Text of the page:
cygwin patches for gnulib relocation code [Was: Re: Bug in libiconv?]
Fri Jan 28 00:37:00 GMT 2011
On 01/27/2011 11:35 AM, Charles Wilson wrote:
> On 1/27/2011 12:08 PM, Corinna Vinschen wrote:
>> Cygwin Versions prior to 1.7.7 are not support anyway.
> This is merely semantics. You're saying that *the cygwin project* does
> not support older cygwins. However, that doesn't mean *other projects*
> have the same policy -- see, for instance, upstream git.
>> The changes
>> should work with versions at least back to 1.7.2 and I don't care the
>> least for older versions. There's no reason to clutter the code to
>> support old, unsupported Cygwin versions. There are existing, older
>> builds of libiconv available for them.
> But I'm not (really) talking about libiconv. I'm talking about a
> proposed patch for gnulib -- which is a *source based repository* meant
> to be imported *as source* into other projects, so there are no "old
> builds" of gnulib. So, it's a policy question for the gnulib
> maintainers: what is their "too old; we don't care" horizon for cygwin?
> Eric (Blake), you're active on the gnulib list. Care to comment?
Answering with my gnulib maintainer hat on (and yes, I am one of the
core gnulib maintainers) - Bruno Haible likes to keep cygwin 1.5
supported in gnulib, and probably will do until at least 3 years after
cygwin 1.7 was first released, since it is still relatively easy to
install cygwin 1.5 alongside a modern cygwin and test patches against
both versions. But Bruno also tends to be the strongest advocate for
back-compatibility; my feel is that most other active maintainers,
myself included, are concerned with what builds now, but not worrying
about porting to an old distro if upgrading to a newer version of the
same distro achieves the same goal. Then again, all this progreloc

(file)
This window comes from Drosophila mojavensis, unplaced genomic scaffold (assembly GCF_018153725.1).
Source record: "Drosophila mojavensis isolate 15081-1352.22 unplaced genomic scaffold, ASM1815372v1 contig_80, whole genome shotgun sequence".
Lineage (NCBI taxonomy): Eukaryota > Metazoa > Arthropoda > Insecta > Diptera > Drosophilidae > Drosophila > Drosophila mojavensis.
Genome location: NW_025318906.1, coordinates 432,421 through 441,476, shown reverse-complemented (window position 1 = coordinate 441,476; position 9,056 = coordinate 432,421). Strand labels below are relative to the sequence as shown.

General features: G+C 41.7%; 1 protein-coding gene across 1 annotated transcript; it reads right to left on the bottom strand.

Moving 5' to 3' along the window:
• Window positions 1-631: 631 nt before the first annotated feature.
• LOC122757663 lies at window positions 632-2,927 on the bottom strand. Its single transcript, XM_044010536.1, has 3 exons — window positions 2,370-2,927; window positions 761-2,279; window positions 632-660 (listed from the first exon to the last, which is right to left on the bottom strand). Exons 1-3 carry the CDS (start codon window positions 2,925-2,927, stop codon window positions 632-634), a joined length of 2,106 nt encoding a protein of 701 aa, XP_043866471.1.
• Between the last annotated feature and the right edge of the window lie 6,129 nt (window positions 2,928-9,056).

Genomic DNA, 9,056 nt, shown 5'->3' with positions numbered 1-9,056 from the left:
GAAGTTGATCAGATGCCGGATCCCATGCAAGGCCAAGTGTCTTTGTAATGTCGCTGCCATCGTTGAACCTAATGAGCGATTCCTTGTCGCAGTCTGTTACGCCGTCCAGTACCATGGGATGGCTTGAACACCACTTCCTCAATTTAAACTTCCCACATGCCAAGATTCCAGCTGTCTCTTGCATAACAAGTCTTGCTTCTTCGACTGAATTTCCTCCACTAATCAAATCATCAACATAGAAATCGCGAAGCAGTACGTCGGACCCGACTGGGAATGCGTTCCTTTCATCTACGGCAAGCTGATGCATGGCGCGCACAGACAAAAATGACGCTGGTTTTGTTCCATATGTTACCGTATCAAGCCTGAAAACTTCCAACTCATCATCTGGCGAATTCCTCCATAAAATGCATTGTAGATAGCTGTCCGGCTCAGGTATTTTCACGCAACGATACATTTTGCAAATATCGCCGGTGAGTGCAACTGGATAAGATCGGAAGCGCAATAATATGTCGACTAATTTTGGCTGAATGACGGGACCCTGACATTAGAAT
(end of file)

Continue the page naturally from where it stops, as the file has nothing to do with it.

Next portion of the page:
stuff that triggered this conversation in the first place is Bruno's
domain, so I can pretty much guess the answer - he'll want to support as
much as possible, if such support is easy to do.
Put another way: gnulib will support as many versions of easily
maintainable platforms as possible. For closed solutions, this means as
long as the vendor will also support it (for example, SunOS 4 is no
longer a viable target, since Sun dropped support for the OS before they
even merged into Oracle), and Solaris 8 is borderline (Oracle doesn't
support it, but it's generally not too hard to support) - there, we have
no control over when the vendor puts out a new version, so we have to
maintain the workaround as long as the vendor maintains the old version.
For Linux, the window has been back to the oldest shipping
enterprise-level distro (for example, CentOS 5 is a viable porting
target, which puts the window at about 3-5 years for glibc/kernel
workarounds in gnulib). But in general, for open platforms (Linux,
Cygwin, BSD), the thought has been that for very difficult bugs, where a
portability workaround is more of a maintenance burden than just fixing
the bug upstream, it is better off filing a bug report with the upstream
distro in parallel with the gnulib workaround, so that the workaround
can be retired when the old distros are out of use.
So, answering with my cygwin contributor hat on - it doesn't matter if
we've fixed the bug for cygwin 1.7.8, gnulib will probably want a
solution that works with cygwin 1.7.7 for about the next 3-year window,
as well as a solution for cygwin 1.5. But that's gnulib's problem, not
cygwin's - don't let it stop us from making progress here.
Eric Blake email@example.com +1-801-349-2682
Libvirt virtualization library http://libvirt.org
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